Location-specific search terms identify a strong correlation between keyword searches on the internet search engine Google Trends and COVID-19 outbreaks in parts of the U.S., according to a study published in Mayo Clinic Proceedings. These correlations were observed up to 16 days prior to the first reported cases in some states.
Mohamad Bydon, a Mayo Clinic neurosurgeon and principal investigator at Mayo's Neuro-Informatics Laboratory, said in a video that it also appears that people go to Google before they go to their doctor. Since many people initially search for information on these terms, it was easy to identify those hot spots.
“We could predict the hot spots up to 16 days ahead of the first reported cases in those areas,” he said. The analysis would enable hospitals and researchers to warn the communities in advance. Traditional surveillance like widespread testing and public health reporting can lag behind the spread of the disease.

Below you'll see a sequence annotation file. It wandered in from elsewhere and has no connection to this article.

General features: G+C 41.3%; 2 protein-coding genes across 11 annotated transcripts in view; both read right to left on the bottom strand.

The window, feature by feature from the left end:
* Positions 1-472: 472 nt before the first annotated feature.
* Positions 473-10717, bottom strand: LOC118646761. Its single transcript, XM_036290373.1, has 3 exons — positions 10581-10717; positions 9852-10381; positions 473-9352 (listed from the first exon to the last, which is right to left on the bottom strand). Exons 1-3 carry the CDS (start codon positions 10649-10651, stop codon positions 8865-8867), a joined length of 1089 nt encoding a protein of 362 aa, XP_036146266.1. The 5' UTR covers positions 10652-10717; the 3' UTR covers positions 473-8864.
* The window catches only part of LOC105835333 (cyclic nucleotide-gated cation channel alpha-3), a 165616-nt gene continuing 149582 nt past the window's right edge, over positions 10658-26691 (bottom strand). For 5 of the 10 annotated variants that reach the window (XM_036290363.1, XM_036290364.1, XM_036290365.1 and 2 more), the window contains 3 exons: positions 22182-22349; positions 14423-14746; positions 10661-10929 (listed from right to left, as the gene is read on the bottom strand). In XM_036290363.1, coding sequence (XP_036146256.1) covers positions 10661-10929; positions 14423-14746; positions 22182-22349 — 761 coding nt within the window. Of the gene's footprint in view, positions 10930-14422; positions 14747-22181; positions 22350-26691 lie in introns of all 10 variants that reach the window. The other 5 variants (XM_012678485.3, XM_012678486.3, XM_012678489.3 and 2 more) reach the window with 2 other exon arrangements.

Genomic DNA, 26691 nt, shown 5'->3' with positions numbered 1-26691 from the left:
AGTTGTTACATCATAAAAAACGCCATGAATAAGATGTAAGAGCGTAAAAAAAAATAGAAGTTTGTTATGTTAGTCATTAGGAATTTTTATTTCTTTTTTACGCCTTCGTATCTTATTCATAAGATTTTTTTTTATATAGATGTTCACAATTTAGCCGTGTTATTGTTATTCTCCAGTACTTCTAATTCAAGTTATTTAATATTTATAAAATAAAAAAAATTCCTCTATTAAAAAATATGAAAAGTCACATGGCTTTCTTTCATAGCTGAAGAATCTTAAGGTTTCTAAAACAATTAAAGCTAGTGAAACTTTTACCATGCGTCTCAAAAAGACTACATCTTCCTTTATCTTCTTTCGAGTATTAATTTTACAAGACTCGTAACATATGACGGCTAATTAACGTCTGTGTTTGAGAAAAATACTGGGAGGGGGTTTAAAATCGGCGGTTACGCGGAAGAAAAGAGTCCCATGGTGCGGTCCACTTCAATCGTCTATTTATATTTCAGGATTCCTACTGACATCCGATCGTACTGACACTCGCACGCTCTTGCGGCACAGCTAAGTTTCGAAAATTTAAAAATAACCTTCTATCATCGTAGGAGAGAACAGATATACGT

Delayed or incomplete reporting of results can lead to inaccuracies when data is released and public health decisions are being made.
The ability to show how Google Trends and analytics help to forecast COVID-19 hot spots is important because it confirms that data can predict intent and interest. For brands, that means interest in products and services in specific areas before sales rise.
To forecast the hotspots, the Mayo Clinic team analyzed 10 terms: COVID symptoms, coronavirus symptoms, sore throat+shortness of breath+fatigue+cough, coronavirus testing center, loss of smell, Lysol, antibody, face mask, coronavirus vaccine, and COVID stimulus check.
The study was conducted in collaboration with the Mayo Clinic Robert D. and Patricia E. Kern Center for the Science of Health Care Delivery.
Mayo Clinic recently introduced an interactive COVID-19 tracking tool that reports the latest data for every county in all 50 states, and in Washington, D.C